City council voted against a report recommending that backyard hen houses be permitted and regulated within Peterborough city limits.
Just three councilors were in favour of regulating and allowing city residents to keep hens on their property — councillors Dianne Therrien, Dean Pappas and Gary Baldwin were outnumbered as the rest of council voted against the urban hen houses, suggesting chickens belong on the farm — not in backyards in the city.
Deputy mayor Henry Clarke spoke against the chicken pens.
“I personally do not believe that there should be chickens within the community,” he said. “And I can’t help but note, right in the report from the Humane Society they do not support it either, as these are rural animals that should be in a rural setting.”
A staff report suggested in order to allow urban hen houses to operate in town, the city would need to spend $50,000 a year to have the Humane Society monitor the coops and Clarke said that was just too costly.
Councillor Therrien argued this decision won’t stop urban coops from operating here and believes the decision will lead to further disputes.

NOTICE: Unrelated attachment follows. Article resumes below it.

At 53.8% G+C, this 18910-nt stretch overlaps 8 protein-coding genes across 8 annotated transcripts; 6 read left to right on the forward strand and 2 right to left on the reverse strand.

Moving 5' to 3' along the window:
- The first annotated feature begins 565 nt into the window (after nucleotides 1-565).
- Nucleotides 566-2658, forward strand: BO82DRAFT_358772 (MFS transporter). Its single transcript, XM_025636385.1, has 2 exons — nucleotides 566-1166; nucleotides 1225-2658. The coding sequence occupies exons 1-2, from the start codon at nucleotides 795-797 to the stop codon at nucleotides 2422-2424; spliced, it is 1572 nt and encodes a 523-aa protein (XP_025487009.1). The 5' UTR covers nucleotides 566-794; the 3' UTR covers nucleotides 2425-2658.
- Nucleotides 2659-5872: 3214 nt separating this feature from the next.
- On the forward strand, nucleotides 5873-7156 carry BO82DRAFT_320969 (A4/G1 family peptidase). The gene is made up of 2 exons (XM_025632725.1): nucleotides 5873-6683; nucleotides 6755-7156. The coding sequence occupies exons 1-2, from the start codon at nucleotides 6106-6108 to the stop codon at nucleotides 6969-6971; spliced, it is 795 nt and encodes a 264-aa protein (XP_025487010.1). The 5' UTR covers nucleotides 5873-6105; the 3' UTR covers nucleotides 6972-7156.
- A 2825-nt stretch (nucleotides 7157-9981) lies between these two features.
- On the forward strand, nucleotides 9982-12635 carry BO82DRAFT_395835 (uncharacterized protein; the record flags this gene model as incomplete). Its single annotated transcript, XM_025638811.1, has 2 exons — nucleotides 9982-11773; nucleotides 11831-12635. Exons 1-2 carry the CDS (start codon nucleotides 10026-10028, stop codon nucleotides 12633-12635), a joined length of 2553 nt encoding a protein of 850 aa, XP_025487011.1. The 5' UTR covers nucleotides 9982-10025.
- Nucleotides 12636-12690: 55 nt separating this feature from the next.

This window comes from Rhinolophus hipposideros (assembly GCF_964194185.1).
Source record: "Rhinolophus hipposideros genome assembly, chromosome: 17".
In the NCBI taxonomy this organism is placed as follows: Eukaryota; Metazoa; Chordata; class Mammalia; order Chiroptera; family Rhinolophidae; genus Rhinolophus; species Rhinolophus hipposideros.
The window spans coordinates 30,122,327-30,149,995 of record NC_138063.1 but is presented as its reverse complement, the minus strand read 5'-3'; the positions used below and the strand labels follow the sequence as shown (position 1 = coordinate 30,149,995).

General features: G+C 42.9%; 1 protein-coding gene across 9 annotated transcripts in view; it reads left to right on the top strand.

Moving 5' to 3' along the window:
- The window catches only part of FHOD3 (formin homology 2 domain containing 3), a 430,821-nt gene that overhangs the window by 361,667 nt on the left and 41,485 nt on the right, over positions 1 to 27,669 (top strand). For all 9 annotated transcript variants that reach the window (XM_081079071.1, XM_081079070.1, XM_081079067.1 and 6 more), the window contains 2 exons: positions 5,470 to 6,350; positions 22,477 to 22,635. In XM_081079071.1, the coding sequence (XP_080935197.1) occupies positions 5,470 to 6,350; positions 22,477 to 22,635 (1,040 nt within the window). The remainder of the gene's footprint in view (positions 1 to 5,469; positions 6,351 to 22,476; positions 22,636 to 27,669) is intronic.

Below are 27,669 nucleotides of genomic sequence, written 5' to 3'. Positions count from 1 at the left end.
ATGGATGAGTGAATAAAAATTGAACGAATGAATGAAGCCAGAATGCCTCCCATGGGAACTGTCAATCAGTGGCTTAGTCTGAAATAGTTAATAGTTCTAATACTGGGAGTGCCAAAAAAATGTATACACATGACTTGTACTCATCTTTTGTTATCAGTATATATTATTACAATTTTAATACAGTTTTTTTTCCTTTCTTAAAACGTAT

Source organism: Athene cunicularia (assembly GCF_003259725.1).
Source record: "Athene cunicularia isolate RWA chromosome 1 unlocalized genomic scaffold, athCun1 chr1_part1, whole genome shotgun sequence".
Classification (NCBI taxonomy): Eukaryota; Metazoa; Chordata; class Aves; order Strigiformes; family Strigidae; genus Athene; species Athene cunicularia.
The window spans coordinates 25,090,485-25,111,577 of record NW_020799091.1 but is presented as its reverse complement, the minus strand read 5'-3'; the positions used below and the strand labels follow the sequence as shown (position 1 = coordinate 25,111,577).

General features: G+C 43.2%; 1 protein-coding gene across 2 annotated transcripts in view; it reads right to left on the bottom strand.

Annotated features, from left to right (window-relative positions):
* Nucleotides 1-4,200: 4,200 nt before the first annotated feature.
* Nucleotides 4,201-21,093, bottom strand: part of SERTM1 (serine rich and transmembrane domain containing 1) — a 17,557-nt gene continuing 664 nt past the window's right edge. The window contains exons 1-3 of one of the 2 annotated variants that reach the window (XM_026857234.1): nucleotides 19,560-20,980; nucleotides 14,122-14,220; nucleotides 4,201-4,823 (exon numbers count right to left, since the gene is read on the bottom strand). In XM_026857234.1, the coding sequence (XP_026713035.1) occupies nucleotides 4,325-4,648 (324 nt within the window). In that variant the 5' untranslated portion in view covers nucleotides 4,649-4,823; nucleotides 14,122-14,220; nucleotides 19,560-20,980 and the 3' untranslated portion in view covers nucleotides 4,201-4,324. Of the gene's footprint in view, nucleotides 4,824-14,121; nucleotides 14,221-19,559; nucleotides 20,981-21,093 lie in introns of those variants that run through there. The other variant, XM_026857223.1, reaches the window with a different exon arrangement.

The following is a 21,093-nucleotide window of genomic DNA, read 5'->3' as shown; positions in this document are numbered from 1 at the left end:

“People are going to continue to keep hens and you are just going to pit neighbour against neighbour and that’s not something I want to do,” said Therrien. “So I think that being proactive and registering flocks is the smart and responsible thing to do.”
Myra Hirschberg owns a hen house and was disappointed by the vote, she says last year when the situation first came up, there were many delegates who spoke in favour of the idea of allowing chickens in the city.
“We had a demonstration and there was widespread support in Peterborough for allowing backyard chickens,” said Hirschberg. “We had a petition…that was signed by 1,500 people or so and in the presentations at council last year there was just one who spoke against backyard chickens and there were many that spoke in favour of them.”
It’s believed there are close to 200 chicken coops in the city and council will deliver a final vote on the matter at council next week, if the ban carries, owners will be given a two-year grace period to keep their backyard chickens.